A new survey, commissioned by legal experts Slater and Gordon and the Anti-Bullying Alliance, reveals that over half of children and young people in England (55.2%) accept cyber-bullying as part of everyday life, yet parents and teachers, the people they are likely to turn to for help, feel ill equipped to deal with the problem.

The survey, published to kick start activities for next month’s national Anti-Bullying Week, reveals that almost 70% (67%) of children would turn to their parents if they were bullied online. However, 40% of parents do not know how to respond if their child is cyber-bullied or how to set up filters on computers, tablets and mobile phones that could protect their children.  Almost half (49%) of parents say that the amount of opportunities their child has to access the internet leaves them struggling to monitor online behaviour, with 51% saying this also makes them afraid for their child.

Almost seventy percent (69%) of teachers and 40% of young people said that more should be taught about cyber-bullying and online safety through the national curriculum.  However, 43% of teachers said their school did not currently teach anything about cyber-bullying and online safety. Over 30% of teachers (31.5%) said they didn’t have adequate knowledge to match the online behaviours of their pupils, with 44% saying they didn’t know how to respond to cyber-bullying.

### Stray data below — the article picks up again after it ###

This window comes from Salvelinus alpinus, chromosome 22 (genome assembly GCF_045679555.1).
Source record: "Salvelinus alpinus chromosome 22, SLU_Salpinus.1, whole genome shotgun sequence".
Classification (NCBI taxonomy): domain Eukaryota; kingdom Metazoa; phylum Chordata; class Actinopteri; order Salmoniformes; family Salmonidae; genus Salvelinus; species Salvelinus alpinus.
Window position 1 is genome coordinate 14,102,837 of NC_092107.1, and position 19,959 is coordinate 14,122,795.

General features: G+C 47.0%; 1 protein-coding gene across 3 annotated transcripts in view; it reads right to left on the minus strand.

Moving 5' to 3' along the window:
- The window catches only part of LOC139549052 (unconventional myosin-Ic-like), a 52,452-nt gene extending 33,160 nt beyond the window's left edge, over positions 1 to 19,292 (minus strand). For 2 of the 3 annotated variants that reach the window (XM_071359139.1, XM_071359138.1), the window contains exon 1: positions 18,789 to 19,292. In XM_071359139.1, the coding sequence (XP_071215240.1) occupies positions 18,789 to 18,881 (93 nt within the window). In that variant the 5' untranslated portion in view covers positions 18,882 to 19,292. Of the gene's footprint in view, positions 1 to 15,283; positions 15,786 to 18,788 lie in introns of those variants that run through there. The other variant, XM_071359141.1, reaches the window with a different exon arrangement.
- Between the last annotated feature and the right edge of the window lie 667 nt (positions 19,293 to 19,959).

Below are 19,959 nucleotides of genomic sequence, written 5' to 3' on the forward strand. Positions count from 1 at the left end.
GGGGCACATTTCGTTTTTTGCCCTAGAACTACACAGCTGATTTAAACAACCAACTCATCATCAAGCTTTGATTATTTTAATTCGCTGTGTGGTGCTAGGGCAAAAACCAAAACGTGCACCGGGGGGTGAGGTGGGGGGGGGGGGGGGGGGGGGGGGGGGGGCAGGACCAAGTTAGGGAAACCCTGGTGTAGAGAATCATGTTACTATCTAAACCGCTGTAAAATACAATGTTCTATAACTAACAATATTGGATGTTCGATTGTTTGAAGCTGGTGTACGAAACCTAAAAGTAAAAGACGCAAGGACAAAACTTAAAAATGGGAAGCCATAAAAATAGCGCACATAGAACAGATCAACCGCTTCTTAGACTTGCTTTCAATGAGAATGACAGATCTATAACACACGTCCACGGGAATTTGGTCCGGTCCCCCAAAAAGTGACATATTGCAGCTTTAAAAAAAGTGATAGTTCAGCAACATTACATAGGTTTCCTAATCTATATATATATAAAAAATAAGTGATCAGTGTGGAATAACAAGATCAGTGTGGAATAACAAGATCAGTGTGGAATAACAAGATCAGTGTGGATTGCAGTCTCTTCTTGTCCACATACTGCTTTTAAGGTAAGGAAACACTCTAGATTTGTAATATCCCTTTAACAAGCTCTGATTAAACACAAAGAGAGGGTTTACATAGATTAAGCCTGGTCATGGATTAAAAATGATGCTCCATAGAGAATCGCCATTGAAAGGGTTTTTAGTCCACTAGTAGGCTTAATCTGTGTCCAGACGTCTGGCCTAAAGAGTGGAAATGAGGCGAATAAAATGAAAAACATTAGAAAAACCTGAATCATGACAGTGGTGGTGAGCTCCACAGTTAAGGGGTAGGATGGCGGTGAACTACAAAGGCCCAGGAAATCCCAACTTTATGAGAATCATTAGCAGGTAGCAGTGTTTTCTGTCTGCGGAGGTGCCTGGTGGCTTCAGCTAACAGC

Almost a third (32.1%) of young people said that educating schools, parents and young people would have the greatest impact towards combating the problem of cyber-bullying.

Luke Roberts, National Co-ordinator of the Anti-Bullying Alliance said:“Our research shows that cyber-bullying is an everyday problem for today’s children, but teachers and parents are not always able to provide the advice and support young people need. The solution is better education, not only in the classroom but better training for teachers and support for parents. We need a collaborative approach to tackling cyber-bullying, so children themselves can take responsibility for their own safety online and know where to turn for help when things go wrong. If we get this right, and make cyber-bullying a thing of the past, our children will be able to enjoy a digital future that is safe, fun and connected.”

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